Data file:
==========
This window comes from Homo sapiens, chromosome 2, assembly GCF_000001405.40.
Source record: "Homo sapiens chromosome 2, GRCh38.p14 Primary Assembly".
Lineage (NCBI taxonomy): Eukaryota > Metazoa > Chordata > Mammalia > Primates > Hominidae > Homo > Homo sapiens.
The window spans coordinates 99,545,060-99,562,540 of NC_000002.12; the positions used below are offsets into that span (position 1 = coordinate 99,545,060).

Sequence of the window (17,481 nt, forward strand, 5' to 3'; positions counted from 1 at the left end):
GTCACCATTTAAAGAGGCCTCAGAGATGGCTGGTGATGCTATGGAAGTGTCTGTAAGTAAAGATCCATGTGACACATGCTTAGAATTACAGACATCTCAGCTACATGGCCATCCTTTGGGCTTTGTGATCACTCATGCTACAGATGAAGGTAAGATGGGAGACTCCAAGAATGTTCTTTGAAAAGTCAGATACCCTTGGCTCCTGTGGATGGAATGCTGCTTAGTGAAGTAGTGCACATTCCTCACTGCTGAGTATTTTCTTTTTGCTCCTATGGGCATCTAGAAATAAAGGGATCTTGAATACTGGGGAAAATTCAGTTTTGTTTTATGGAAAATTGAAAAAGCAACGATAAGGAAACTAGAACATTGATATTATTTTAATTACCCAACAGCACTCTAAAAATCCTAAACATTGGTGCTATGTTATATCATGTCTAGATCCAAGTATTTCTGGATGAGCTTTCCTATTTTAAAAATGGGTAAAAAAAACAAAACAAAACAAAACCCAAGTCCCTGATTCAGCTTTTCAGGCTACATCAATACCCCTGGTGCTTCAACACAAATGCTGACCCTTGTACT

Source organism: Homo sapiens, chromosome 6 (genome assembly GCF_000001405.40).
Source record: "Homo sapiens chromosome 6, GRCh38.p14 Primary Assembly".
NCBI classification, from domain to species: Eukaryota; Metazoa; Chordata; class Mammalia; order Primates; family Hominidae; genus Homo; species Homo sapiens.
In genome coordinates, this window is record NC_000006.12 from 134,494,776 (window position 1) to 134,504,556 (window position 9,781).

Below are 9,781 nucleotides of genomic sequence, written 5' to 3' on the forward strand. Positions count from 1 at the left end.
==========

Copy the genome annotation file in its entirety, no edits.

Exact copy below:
This window comes from Homo sapiens, chromosome 2, assembly GCF_000001405.40.
Source record: "Homo sapiens chromosome 2, GRCh38.p14 Primary Assembly".
Lineage (NCBI taxonomy): Eukaryota > Metazoa > Chordata > Mammalia > Primates > Hominidae > Homo > Homo sapiens.
The window spans coordinates 99,545,060-99,562,540 of NC_000002.12; the positions used below are offsets into that span (position 1 = coordinate 99,545,060).

Sequence of the window (17,481 nt, forward strand, 5' to 3'; positions counted from 1 at the left end):
GTCACCATTTAAAGAGGCCTCAGAGATGGCTGGTGATGCTATGGAAGTGTCTGTAAGTAAAGATCCATGTGACACATGCTTAGAATTACAGACATCTCAGCTACATGGCCATCCTTTGGGCTTTGTGATCACTCATGCTACAGATGAAGGTAAGATGGGAGACTCCAAGAATGTTCTTTGAAAAGTCAGATACCCTTGGCTCCTGTGGATGGAATGCTGCTTAGTGAAGTAGTGCACATTCCTCACTGCTGAGTATTTTCTTTTTGCTCCTATGGGCATCTAGAAATAAAGGGATCTTGAATACTGGGGAAAATTCAGTTTTGTTTTATGGAAAATTGAAAAAGCAACGATAAGGAAACTAGAACATTGATATTATTTTAATTACCCAACAGCACTCTAAAAATCCTAAACATTGGTGCTATGTTATATCATGTCTAGATCCAAGTATTTCTGGATGAGCTTTCCTATTTTAAAAATGGGTAAAAAAAACAAAACAAAACAAAACCCAAGTCCCTGATTCAGCTTTTCAGGCTACATCAATACCCCTGGTGCTTCAACACAAATGCTGACCCTTGTACT

Source organism: Homo sapiens, chromosome 6 (genome assembly GCF_000001405.40).
Source record: "Homo sapiens chromosome 6, GRCh38.p14 Primary Assembly".
NCBI classification, from domain to species: Eukaryota; Metazoa; Chordata; class Mammalia; order Primates; family Hominidae; genus Homo; species Homo sapiens.
In genome coordinates, this window is record NC_000006.12 from 134,494,776 (window position 1) to 134,504,556 (window position 9,781).

Below are 9,781 nucleotides of genomic sequence, written 5' to 3' on the forward strand. Positions count from 1 at the left end.